“Every sport has different cycles where it’s better than it was or less than it should be,” France said. “Whatever it is, that will work out. Our job is that if there is a way for us from a policy standpoint, as an example, getting the cost out of the system, that we are going to work, that’s where the charter agreements that we did a couple of years ago allow us to, get at those things.

“I wouldn’t worry about that for one minute if I were a fan because it just works itself out. We will make good decisions and the teams are working very closely with us to take any shortcomings out of the system and figure it out. I wouldn’t worry about that for a minute if I were a fan. I am a fan.’’

France is correct that professional sports are cyclical, and open communication with the teams is always a plus.  The trouble is that NASCAR has been on a downward slide in terms of TV ratings and attendance over the past decade, and those trends show no sign of reversing, despite the myriad of changes that NASCAR has made in that time.  Perhaps NASCAR has slipped off its pedestal the same way that Charlotte Motor Speedway has.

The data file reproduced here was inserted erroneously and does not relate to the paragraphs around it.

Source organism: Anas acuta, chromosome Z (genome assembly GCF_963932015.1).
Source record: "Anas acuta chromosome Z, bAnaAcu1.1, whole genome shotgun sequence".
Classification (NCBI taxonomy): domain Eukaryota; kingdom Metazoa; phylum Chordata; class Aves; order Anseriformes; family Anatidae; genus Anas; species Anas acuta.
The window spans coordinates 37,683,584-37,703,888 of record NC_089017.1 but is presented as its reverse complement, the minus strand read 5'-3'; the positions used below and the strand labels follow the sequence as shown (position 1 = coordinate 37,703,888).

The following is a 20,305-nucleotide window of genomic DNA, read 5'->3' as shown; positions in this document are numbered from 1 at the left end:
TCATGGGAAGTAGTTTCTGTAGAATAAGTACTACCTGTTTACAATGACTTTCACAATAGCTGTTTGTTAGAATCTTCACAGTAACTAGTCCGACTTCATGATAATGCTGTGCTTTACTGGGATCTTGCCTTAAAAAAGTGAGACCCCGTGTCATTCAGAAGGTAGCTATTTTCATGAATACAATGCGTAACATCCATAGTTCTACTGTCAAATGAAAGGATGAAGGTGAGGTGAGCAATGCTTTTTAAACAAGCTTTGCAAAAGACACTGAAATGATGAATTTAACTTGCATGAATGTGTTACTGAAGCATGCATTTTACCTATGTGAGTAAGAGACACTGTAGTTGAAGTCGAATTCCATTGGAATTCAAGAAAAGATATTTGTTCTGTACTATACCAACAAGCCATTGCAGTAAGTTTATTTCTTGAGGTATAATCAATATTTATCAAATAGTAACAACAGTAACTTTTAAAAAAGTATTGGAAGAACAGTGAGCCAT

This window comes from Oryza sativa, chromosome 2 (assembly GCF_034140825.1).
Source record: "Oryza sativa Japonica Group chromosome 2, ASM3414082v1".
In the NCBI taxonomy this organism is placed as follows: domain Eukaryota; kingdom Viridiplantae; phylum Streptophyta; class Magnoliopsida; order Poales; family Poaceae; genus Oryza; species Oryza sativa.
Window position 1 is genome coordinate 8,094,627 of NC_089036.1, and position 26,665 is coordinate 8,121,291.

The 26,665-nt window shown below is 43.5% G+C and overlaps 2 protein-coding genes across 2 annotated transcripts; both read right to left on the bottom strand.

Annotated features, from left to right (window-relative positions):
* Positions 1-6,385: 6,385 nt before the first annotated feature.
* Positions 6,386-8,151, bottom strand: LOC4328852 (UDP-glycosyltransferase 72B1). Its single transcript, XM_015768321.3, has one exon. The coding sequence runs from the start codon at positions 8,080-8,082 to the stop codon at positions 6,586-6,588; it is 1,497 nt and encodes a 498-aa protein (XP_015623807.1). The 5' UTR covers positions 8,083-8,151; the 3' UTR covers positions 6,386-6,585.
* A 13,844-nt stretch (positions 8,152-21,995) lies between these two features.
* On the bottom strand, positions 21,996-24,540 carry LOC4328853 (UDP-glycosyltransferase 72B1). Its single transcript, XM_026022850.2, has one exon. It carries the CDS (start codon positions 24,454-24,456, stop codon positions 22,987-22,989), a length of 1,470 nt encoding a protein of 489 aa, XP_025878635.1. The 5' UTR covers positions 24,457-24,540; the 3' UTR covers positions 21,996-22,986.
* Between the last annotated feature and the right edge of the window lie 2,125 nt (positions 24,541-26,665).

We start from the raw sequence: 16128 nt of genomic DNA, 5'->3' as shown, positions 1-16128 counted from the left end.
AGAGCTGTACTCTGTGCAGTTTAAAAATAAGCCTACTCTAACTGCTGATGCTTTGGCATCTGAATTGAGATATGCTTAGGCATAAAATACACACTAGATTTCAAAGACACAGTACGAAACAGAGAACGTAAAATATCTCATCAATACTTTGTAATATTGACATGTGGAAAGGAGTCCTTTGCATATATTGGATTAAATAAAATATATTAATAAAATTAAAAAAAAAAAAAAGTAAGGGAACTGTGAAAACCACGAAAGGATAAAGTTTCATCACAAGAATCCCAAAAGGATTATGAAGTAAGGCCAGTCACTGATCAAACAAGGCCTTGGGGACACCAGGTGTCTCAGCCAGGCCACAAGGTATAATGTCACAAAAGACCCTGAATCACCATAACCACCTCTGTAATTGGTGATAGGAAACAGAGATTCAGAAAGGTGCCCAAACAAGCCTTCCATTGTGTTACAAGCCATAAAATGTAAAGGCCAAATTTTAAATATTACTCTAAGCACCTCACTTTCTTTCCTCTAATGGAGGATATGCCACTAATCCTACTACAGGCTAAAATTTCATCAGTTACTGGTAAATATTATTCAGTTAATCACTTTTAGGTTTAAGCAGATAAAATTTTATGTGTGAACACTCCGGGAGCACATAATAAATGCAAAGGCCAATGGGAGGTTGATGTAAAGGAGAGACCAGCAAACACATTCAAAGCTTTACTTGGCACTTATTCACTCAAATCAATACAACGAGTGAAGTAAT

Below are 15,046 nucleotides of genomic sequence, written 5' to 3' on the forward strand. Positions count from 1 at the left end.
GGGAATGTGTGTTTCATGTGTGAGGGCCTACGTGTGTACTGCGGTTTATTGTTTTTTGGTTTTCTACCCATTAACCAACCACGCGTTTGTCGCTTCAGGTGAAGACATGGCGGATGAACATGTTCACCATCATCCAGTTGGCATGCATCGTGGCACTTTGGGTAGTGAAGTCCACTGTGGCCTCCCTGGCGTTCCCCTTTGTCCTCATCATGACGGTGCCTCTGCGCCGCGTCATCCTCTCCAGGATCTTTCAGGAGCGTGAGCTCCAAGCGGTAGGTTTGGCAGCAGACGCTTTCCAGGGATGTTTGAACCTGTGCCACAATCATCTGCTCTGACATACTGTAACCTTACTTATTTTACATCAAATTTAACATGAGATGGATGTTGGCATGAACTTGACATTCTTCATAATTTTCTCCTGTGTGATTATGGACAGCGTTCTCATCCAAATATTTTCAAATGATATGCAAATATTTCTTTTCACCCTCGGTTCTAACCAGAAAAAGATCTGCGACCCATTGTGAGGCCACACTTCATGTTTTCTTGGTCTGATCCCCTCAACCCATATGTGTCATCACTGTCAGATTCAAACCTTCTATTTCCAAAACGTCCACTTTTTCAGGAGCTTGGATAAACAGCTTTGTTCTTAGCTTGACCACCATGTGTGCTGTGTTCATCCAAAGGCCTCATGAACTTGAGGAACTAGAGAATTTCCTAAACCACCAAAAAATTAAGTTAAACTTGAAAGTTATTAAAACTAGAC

There are legitimate reasons for fans to worry about the health of NASCAR.  Yet that does not mean that NASCAR, or Charlotte, is broken beyond repair.  The roval could still be a great thing for Charlotte, but we will have to wait until next year to see it in action.  As far as NASCAR in general goes, the rest of the playoffs will make the strongest statement about the revamped championship format and stage racing.  If the last six MENCS races of 2017 continue to result in low ratings, France and his associates will have to go back to the drawing board.

About the author

Bryan began writing for Frontstretch in 2016. He has penned Up to Speed for the past seven years. A lifelong fan of racing, Bryan is a published author and automotive historian. He is a native of Columbus, Ohio and currently resides in Southern Kentucky.